Friday, December 13, 2013

Get Your Head Out of the Clouds and Look at Cloud Stocks

If you saw the 60 Minutes report on Amazon (AMZN) recently, you may have seen the delivery drones. But the more important aspect of the episode was the extensive cloud computing operations, and the point that the company provides cloud services for numerous companies and organizations including the U.S. Government. Even Netflix (NFLX), which is a semi-competitor, uses Amazon cloud services. 

Who is Getting into Cloud Computing?

Other companies are getting into clouds in a strong way, such as Adobe (ADBE). The company reported a 22% subscriber increase in its Adobe Creative Cloud operations, before the market opened this morning. The stock is up over 11% as I write this, based on that news.

What is Cloud Computing?

So what the heck is cloud computing in simple terms? Cloud computing means having  data stored remotely on servers in a different location, instead of on your computer. The servers of companies that provide this service represent the 'clouds', and those servers can be located anyplace, the next office, the next building, or the next state. And the servers don't have to be owned by your company, they can be 'rented' from companies such as Amazon.

Yahoo (YHOO) mail, Google (GOOG) gmail, and Microsoft's (MSFT) hotmail are examples of cloud computing for email in a small way. The email servers are not in your office or home,  they are located on Yahoo or Google or Microsoft servers. Many corporations, organizations, and universities are utilizing the email services of Google, which saves the expense of servers and saves on staffing costs.

Financial and Green Benefits of Cloud Computing

For corporations, cloud benefits are substantial. Cloud computing can reduce waste and carbon footprints along with providing significant cost savings. Companies that utilize cloud computing don't need to keep buying more servers. Costs relating to the disposal of old computers and servers is cut back significantly, since older computers can usually still take advantage of the cloud. Data security is the job of the cloud computing firm. Businesses can eliminate the techs that have to come out and install new software to each employees' station, and not have to hire network administrators monitoring the company's servers, since they have been replaced by the cloud.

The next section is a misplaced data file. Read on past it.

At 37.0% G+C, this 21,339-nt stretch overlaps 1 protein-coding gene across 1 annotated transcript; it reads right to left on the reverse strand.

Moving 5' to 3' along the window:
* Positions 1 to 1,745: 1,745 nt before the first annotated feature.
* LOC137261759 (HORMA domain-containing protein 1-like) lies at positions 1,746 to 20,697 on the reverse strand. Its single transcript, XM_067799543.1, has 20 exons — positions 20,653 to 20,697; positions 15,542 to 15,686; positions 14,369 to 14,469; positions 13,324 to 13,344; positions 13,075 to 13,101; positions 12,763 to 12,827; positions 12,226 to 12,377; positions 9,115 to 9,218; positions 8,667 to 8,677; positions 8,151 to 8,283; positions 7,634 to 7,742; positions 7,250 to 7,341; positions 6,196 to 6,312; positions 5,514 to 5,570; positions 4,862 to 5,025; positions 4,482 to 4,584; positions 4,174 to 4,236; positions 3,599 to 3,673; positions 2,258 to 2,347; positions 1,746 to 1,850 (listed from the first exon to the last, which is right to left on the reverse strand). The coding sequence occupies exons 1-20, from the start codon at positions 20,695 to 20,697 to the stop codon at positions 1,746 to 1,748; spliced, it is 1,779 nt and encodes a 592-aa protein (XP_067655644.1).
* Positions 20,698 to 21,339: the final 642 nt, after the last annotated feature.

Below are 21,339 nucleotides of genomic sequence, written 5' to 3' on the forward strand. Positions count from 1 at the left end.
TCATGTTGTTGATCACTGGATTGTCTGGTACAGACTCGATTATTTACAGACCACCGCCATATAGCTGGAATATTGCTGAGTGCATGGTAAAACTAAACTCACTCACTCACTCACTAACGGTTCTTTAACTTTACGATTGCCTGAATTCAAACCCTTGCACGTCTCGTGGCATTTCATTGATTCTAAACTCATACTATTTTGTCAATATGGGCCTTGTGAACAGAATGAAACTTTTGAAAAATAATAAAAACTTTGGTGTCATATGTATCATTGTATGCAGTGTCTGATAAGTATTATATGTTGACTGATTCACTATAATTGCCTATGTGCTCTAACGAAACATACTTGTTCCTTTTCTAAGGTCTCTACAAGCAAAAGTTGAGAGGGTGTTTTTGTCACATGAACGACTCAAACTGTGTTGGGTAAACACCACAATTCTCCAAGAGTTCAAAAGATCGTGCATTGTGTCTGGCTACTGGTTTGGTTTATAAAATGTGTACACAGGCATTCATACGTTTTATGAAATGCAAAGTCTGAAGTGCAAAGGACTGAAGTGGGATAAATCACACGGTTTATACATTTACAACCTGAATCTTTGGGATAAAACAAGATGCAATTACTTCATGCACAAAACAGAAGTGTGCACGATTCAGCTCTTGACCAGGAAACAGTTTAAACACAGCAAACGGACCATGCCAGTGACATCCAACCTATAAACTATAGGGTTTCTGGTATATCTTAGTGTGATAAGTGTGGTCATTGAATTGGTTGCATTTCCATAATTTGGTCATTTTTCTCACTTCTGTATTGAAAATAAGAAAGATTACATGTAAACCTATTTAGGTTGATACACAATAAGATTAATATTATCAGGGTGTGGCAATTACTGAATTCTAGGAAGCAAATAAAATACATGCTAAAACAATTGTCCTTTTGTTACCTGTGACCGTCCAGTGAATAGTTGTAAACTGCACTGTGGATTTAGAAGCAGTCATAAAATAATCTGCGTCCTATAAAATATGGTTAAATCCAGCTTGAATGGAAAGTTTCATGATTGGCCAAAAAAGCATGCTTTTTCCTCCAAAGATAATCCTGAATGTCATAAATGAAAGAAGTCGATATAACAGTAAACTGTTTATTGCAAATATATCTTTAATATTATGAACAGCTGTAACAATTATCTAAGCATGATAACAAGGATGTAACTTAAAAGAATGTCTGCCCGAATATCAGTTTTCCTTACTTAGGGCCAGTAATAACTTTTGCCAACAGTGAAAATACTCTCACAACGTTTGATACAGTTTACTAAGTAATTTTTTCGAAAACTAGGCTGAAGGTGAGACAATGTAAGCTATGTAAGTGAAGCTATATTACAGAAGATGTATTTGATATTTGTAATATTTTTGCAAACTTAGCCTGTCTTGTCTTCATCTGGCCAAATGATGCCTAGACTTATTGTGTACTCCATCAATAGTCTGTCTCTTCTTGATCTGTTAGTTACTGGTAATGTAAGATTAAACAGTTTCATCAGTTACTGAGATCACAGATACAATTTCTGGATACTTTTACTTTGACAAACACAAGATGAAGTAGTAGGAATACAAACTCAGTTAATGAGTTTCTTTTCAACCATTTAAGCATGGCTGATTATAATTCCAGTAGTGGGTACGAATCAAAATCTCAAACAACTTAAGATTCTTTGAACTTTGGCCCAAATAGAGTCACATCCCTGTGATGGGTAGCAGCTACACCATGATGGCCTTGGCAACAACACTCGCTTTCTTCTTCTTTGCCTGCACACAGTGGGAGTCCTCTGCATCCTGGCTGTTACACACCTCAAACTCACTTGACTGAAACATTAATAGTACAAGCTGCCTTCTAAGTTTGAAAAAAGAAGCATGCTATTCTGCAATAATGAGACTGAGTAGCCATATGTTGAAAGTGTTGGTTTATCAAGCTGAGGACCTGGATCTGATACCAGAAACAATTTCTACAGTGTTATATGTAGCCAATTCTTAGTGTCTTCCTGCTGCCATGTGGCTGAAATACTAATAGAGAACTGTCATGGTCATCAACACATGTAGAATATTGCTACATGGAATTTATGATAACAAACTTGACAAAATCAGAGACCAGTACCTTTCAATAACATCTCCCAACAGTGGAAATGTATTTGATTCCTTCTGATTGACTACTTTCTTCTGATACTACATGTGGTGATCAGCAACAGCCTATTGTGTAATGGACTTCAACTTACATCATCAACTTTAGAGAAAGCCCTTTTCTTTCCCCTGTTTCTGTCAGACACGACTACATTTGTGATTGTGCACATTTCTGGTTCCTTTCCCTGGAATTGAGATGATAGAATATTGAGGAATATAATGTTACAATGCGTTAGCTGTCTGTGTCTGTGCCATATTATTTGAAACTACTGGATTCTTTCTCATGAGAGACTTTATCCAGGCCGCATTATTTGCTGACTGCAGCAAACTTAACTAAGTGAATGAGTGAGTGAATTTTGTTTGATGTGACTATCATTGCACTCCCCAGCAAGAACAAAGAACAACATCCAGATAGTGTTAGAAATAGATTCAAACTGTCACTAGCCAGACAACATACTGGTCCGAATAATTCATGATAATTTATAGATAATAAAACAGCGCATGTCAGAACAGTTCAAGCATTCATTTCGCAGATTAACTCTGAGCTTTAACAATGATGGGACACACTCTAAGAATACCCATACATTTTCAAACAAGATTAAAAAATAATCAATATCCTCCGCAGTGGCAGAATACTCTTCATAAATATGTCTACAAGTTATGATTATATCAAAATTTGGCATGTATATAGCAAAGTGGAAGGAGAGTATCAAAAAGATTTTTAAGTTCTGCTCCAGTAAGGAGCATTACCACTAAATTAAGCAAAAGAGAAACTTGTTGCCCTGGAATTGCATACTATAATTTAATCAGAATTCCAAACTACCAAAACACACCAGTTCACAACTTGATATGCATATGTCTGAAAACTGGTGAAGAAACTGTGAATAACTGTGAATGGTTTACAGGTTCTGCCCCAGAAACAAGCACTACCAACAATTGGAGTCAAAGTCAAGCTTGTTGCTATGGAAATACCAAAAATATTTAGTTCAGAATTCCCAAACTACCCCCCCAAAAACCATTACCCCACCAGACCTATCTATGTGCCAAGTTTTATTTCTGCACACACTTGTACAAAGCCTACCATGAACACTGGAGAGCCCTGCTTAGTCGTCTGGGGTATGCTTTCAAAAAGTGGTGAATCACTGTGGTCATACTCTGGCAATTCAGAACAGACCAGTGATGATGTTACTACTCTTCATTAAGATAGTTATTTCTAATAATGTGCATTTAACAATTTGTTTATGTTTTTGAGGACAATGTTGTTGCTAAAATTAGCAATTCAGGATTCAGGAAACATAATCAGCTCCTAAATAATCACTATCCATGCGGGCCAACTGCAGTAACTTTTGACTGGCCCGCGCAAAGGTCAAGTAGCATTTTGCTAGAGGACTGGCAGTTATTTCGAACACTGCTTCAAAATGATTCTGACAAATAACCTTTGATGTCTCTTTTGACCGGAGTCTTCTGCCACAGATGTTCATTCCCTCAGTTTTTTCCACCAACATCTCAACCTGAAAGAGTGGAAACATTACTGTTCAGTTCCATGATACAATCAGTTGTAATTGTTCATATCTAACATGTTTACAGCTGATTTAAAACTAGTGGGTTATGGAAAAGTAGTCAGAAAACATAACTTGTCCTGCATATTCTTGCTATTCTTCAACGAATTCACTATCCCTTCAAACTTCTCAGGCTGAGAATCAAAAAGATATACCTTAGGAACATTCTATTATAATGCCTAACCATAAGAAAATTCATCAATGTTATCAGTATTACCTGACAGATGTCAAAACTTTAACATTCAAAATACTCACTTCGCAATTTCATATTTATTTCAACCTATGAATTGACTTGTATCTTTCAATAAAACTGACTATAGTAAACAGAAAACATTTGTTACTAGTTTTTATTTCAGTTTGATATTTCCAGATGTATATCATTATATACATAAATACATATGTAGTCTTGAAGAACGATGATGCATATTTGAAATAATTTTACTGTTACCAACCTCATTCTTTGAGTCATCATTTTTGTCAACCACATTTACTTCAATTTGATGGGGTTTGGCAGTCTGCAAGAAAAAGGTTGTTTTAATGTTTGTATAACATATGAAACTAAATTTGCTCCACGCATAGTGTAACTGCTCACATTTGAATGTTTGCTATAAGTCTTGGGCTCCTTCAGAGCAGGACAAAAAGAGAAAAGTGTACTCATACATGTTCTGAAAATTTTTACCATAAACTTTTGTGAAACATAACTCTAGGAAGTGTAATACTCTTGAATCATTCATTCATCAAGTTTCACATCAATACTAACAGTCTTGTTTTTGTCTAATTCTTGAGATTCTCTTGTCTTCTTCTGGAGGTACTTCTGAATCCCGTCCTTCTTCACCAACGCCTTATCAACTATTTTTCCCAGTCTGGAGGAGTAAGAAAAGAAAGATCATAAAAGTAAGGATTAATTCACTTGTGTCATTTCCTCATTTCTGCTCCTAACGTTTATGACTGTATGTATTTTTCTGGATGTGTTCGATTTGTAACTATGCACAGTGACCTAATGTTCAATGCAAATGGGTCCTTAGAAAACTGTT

Because of the financial and environmental benefits (I wrote about the green benefits of cloud computing in my book The Green Light on Green Stocks several years ago), investors are taking a closer look at cloud computing companies. According to, there are over two dozen stocks in the cloud field, based on the free Cloud Computer Stock List, which includes companies involved in server farms, computer virtualization, and outsourced storage systems.

Major Players in the Cloud Computing Arena

The one of the largest corporations that falls into the cloud computer arena is (CRM), which is a provider of customer-relationship management services. The company's stock symbol stands for Customer Relationship Management. Salesforce's customers have included Staples (SPLS), Expedia (EXPE), News Corp. (NWS-A), and SunTrust Banks (STI). Salesforce trades at 102 times forward earnings. Although currently generating negative earnings, quarterly revenues jumped 36.5% for the latest quarter  year-over-year. 

Citrix Systems, Inc. (CTXS) provides on-demand applications and online services, including GoToMeeting, GoToWebinar, GoToTraining, GoToAssist, and GoToMyPC. This company has a trailing price to earnings ratio of 35, and a forward PE or 17. The latest quarterly earnings were down slightly, dropping 1.9%, however, revenues rose 11.1%. The company is debt free and has $3.73 in cash per share.

VMware (VMW) is another major cloud and virtualization company. Its product VMware vSphere is a cloud computing data center platform. It sports a trailing price to earnings ratio of 42, and a forward PE of 22. The company reported blowout quarterly,  with profits rising an astounding 66.2% on an remarkable 13.7% boost in revenues. Although VMware has $450 million in total debt, it holds $5.84 billion in cash, amounting to 13.56 in cash per share.

More Cloud Stocks

To access the free database of numerous companies involved in cloud computing in some way, that can be downloaded, sorted, and updated, go to A couple of them even pay dividends.

Disclosure: Author owns AOL and YHOO.


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